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Earth Day Film Festival

The Environmental History Initiative held our inaugural Earth Day Film Festival on April 18th and 19th of 2024 to coincide with the broader Ohio State University Earth Day Celebration. 
woman sitting on ground, a wildfire and man standing and looking at icy cliff
The 2024 film lineup was chosen due to their outstanding examination of inescapable environmental influences. Each subject of these three films—coal, wildfire, and climate change—are experienced differently depending on who you are and where you live. However, each one produces ripple effects that spread far from their sites of extraction or production and, gradually, ensnare all of humanity. However, this does not mean we are inevitably doomed to suffer their detrimental impacts. Rather, each of these films shows us where we have been, where things stand now, and how to work our way out of these conundrums. By doing so, these films provide hope for a better tomorrow—perhaps the greatest asset we have amidst the climate crisis that we find ourselves within today.
King Coal debuted in 2023 and was directed by Elaine Sheldon. King Coal is a meditation on the complex history and future of the coal industry, the communities it has shaped, and the myths it has created. A spectacularly beautiful and deeply moving immersion into Central Appalachia where coal is not just a resource, but a way of life. The film was introduced by Joseph Campbell, Senior Lecturer in the School of Environment and Natural Resources.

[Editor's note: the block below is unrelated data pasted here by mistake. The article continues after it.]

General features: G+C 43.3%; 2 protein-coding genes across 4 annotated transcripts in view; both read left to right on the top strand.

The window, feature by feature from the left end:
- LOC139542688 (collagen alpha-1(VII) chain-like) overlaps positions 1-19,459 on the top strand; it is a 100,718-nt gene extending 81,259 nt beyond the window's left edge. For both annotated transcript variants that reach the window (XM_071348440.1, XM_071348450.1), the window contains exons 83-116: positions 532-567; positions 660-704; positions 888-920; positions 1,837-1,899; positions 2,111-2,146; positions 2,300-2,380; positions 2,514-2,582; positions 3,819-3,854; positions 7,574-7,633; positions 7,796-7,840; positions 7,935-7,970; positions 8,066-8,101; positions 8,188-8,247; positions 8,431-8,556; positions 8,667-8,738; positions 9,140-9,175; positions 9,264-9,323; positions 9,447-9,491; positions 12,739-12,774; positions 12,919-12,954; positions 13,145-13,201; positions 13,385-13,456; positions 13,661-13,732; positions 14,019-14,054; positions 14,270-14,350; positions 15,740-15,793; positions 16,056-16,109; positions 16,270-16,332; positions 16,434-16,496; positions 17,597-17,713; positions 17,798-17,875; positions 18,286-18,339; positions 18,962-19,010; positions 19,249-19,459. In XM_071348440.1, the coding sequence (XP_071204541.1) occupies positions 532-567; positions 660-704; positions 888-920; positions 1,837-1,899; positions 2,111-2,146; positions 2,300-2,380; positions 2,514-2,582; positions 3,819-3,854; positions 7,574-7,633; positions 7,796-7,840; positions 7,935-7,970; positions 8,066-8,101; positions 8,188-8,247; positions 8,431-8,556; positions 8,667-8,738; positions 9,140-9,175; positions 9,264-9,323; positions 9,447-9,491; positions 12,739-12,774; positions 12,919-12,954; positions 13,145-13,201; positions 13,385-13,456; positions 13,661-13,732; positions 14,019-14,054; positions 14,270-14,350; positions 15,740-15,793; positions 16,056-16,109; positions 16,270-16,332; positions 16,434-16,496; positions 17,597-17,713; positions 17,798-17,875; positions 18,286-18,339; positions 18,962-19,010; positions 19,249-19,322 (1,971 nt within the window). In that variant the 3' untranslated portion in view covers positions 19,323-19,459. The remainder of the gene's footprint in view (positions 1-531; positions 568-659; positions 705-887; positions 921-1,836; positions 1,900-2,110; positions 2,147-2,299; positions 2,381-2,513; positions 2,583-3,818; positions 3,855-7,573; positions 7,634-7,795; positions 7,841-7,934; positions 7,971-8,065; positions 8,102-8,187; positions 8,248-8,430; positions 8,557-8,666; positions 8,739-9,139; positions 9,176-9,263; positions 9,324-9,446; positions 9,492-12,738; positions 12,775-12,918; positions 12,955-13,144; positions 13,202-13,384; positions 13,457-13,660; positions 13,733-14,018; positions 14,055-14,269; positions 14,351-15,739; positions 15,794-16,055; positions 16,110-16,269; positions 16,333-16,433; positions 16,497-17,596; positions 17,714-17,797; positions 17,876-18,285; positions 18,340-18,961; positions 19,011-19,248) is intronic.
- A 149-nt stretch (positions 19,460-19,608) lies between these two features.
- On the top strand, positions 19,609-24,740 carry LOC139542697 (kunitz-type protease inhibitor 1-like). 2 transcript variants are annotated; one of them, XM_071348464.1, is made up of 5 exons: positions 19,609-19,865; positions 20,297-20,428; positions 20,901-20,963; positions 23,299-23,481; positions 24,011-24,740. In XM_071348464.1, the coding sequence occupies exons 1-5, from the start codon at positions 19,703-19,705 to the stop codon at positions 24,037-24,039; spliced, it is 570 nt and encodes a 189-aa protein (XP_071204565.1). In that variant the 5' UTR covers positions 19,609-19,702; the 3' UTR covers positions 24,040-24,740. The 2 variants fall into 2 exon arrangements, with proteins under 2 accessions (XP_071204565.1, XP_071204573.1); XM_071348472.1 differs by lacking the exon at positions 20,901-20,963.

Elemental: Reimagine Wildfire debuted in 2022 and was directed by Trip Jennings. Elemental includes the voices of climate experts, Indigenous people, and fire survivors. The film asks us to reimagine our relationship with wildfire as we prepare for an increasingly hotter future. Elemental was introduced by Greg Guess, the assistant chief of the Ohio Division of Forestry. 
Canary debuted in 2023 and was directed by Alex Rivest and Daniel O’Malley. Canary tells the story of Doctor Lonnie Thompson's life work as it evolves from seeking out Earth's history contained in glaciers atop the tallest mountains in the world into a salvage mission to recover priceless historical records before they disappear forever. The film was introduced by Lonnie Thompson, Distinguished University Professor in the School of Earth Sciences, and Ellen Mosley-Thompson, Distinguished University Professor in the Department of Geography.
Stay tuned for more information on the 2025 EHI Earth Day Film Festival lineup and showtimes!